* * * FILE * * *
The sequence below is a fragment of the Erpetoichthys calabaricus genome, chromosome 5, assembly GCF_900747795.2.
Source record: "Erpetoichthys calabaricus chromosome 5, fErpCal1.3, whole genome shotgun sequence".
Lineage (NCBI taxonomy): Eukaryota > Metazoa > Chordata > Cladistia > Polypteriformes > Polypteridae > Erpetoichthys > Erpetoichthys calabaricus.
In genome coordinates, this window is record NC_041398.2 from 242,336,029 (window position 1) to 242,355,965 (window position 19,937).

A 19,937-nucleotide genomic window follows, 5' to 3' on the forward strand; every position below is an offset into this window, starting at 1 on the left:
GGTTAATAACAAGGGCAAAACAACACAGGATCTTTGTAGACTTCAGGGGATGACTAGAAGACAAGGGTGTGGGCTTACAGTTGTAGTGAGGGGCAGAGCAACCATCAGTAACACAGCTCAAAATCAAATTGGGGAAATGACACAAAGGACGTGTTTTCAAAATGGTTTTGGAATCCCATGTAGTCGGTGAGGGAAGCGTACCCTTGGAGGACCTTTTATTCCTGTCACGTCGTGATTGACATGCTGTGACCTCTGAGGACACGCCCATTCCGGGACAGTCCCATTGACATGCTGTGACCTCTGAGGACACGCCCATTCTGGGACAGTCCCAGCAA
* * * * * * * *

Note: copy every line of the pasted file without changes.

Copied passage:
The sequence below is a fragment of the Erpetoichthys calabaricus genome, chromosome 5, assembly GCF_900747795.2.
Source record: "Erpetoichthys calabaricus chromosome 5, fErpCal1.3, whole genome shotgun sequence".
Lineage (NCBI taxonomy): Eukaryota > Metazoa > Chordata > Cladistia > Polypteriformes > Polypteridae > Erpetoichthys > Erpetoichthys calabaricus.
In genome coordinates, this window is record NC_041398.2 from 242,336,029 (window position 1) to 242,355,965 (window position 19,937).

A 19,937-nucleotide genomic window follows, 5' to 3' on the forward strand; every position below is an offset into this window, starting at 1 on the left:
GGTTAATAACAAGGGCAAAACAACACAGGATCTTTGTAGACTTCAGGGGATGACTAGAAGACAAGGGTGTGGGCTTACAGTTGTAGTGAGGGGCAGAGCAACCATCAGTAACACAGCTCAAAATCAAATTGGGGAAATGACACAAAGGACGTGTTTTCAAAATGGTTTTGGAATCCCATGTAGTCGGTGAGGGAAGCGTACCCTTGGAGGACCTTTTATTCCTGTCACGTCGTGATTGACATGCTGTGACCTCTGAGGACACGCCCATTCCGGGACAGTCCCATTGACATGCTGTGACCTCTGAGGACACGCCCATTCTGGGACAGTCCCAGCAA